"Penelope" is Scottish poet Carol Ann Duffy's feminist take on a classical heroine. In this poem, Penelope (wife of Homer's Odysseus) takes up embroidery to distract herself from her grief while her husband wanders the world, only to find that she's stumbled onto her life's passion. The artistry of sewing gives Penelope joy, power, and independence, offering her a world of her own rather than a life dependent on a husband. The poem first appeared in Duffy's 1999 collection The World's Wife.
At first, I ...
... on my knees.
Six months of ...
... lifetime’s industry instead.
I sewed a girl ...
... childhood’s bouncing ball.
I chose between ...
... through umber soil.
Beneath the shade ...
... of the sun.
And when the ...
... night unpicked it.
I knew which ...
... I tried it.
I was picking ...
... outside the door.
I licked my scarlet ...
... eye once more.
Select any word below to get its definition in the context of the poem. The words are listed in the order in which they appear in the poem.
An Interview with Duffy — Watch an interview with Duffy in which she discusses her election as Poet Laureate and the importance of women's poetry.
Penelope in the Odyssey — Learn more about the fictional character Duffy gives voice to in this poem.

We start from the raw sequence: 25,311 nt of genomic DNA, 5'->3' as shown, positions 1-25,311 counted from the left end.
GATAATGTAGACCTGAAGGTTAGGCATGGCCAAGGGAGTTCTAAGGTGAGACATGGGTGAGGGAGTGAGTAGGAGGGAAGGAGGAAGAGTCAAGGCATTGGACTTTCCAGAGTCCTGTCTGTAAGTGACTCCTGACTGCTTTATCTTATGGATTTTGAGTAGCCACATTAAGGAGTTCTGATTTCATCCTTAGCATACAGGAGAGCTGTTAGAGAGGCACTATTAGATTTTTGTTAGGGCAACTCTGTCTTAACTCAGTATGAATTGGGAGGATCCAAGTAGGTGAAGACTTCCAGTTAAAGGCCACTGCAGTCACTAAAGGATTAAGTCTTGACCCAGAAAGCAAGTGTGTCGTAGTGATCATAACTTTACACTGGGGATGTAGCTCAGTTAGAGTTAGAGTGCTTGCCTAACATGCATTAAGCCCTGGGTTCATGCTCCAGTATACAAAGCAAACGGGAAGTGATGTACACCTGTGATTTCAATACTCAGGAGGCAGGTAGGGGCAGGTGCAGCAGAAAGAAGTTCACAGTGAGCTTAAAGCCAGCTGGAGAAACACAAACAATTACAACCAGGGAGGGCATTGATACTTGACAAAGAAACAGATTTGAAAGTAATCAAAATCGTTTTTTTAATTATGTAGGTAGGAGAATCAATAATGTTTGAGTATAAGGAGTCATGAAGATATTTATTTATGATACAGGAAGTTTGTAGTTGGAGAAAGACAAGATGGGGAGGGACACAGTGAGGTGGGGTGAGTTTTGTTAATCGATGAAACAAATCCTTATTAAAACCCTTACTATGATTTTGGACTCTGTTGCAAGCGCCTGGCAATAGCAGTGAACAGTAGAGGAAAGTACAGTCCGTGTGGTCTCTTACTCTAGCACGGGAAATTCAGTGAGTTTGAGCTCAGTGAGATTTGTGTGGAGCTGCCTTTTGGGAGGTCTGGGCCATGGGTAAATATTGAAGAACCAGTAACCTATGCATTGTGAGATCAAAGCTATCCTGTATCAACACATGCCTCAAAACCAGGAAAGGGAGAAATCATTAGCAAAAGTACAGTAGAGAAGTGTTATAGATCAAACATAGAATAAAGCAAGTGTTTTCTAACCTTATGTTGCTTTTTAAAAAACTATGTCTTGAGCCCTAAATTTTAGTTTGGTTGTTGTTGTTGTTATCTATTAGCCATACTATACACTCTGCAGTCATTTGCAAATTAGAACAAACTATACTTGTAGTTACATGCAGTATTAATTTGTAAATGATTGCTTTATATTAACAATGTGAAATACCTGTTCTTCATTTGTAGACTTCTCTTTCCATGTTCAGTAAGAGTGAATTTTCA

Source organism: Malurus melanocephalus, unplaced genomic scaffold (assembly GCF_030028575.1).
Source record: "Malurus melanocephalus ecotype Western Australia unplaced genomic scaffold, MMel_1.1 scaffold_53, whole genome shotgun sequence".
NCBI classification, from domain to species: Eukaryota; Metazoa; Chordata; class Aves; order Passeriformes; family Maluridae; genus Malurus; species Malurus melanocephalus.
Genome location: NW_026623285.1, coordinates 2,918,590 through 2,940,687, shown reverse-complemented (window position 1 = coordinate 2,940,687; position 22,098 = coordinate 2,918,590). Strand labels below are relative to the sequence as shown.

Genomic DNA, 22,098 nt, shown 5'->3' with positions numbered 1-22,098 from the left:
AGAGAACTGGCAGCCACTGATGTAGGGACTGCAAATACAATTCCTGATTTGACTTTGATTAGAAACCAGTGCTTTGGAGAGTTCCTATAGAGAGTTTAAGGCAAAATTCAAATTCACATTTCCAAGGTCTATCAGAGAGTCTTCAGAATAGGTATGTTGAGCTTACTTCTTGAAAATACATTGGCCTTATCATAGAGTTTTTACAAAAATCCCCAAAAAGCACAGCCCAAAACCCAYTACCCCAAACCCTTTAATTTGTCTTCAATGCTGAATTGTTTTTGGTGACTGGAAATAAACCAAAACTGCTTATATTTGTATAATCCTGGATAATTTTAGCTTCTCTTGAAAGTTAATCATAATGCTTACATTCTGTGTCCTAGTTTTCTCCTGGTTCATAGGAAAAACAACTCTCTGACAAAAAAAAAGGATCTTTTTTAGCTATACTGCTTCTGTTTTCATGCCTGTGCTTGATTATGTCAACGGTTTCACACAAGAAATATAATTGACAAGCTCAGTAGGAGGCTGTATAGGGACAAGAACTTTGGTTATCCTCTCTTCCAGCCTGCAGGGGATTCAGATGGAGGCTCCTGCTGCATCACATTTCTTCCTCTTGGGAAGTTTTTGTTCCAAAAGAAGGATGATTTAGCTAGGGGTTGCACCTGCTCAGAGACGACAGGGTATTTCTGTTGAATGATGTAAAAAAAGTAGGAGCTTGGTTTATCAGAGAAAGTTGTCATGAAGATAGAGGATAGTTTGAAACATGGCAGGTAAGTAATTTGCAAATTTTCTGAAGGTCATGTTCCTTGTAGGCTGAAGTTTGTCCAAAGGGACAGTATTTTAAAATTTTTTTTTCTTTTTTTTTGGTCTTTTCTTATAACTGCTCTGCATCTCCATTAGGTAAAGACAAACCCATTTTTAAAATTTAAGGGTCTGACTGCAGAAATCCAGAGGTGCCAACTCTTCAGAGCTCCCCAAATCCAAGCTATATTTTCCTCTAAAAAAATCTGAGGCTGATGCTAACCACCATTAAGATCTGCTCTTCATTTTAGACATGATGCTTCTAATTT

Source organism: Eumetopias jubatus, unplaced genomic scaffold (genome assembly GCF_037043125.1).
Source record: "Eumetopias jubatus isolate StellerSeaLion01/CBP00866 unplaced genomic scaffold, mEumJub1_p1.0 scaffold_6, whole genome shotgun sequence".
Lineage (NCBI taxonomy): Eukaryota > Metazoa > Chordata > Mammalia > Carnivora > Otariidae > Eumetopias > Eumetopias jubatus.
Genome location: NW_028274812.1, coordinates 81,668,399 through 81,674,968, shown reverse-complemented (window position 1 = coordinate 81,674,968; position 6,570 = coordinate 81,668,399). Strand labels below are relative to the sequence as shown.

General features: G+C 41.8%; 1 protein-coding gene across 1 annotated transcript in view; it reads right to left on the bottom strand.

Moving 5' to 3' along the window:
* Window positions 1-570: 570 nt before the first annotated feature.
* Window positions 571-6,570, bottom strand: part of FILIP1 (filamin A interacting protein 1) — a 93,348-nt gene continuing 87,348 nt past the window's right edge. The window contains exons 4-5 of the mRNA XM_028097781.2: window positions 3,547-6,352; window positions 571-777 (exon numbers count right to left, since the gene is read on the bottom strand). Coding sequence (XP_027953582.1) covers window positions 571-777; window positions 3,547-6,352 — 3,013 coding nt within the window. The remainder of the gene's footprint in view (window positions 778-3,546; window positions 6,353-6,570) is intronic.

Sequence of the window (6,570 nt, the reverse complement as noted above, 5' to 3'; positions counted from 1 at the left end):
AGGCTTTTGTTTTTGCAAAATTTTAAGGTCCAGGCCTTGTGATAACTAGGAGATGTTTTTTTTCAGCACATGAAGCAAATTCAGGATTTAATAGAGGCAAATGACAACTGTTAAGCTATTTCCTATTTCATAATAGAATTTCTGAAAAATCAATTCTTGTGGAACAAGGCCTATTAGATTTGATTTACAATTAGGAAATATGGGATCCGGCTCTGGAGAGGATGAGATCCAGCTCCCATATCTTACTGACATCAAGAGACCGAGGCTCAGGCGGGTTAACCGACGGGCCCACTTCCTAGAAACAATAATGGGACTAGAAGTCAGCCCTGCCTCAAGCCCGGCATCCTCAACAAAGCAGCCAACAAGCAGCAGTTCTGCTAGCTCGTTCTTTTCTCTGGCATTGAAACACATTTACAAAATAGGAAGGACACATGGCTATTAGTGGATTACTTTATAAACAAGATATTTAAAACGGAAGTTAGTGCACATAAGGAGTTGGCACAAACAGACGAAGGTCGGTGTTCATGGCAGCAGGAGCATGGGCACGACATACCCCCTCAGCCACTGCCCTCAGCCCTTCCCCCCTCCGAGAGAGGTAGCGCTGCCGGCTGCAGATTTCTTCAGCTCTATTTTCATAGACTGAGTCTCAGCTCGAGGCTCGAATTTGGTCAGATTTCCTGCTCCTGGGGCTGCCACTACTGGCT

Duffy's Recent Work — Read an article in which Duffy discusses her Pandemic Poetry project, an effort to offer artistic comfort in troubled times.
Duffy's Influence — Read an article by novelist Jeanette Winterson on her love of Duffy's poetry.
A Brief Biography — Learn more about Duffy's life and work at the Poetry Foundation.
1At first, I looked along the road
2hoping to see him saunter home
3among the olive trees,
4a whistle for the dog
5who mourned him with his warm head on my knees.
6Six months of this
7and then I noticed that whole days had passed
8without my noticing.
9I sorted cloth and scissors, needle, thread,
10thinking to amuse myself,
11but found a lifetime’s industry instead.
12I sewed a girl
13under a single star—cross-stitch, silver silk—
14running after childhood’s bouncing ball.
15I chose between three greens for the grass;
16a smoky pink, a shadow’s grey
17to show a snapdragon gargling a bee
18I threaded walnut brown for a tree,
19my thimble like an acorn
20pushing up through umber soil.
21Beneath the shade
22I wrapped a maiden in a deep embrace
23with heroism’s boy
24and lost myself completely
25in a wild embroidery of love, lust, lessons learnt;
26then watched him sail away
27into the loose gold stitching of the sun.
28And when the others came to take his place,
29disturb my peace,
30I played for time.
31I wore a widow’s face, kept my head down,
32did my work by day, at night unpicked it.
33I knew which hour of the dark the moon
34would start to fray,
35I stitched it.
36Grey threads and brown
37pursued my needle’s leaping fish
38to form a river that would never reach the sea.
39I tried it. I was picking out
40the smile of a woman at the centre
41of this world, self-contained, absorbed, content,
42most certainly not waiting,
43when I heard a far-too-late familiar tread outside the door.
44I licked my scarlet thread
45and aimed it surely at the middle of the needle’s eye once more.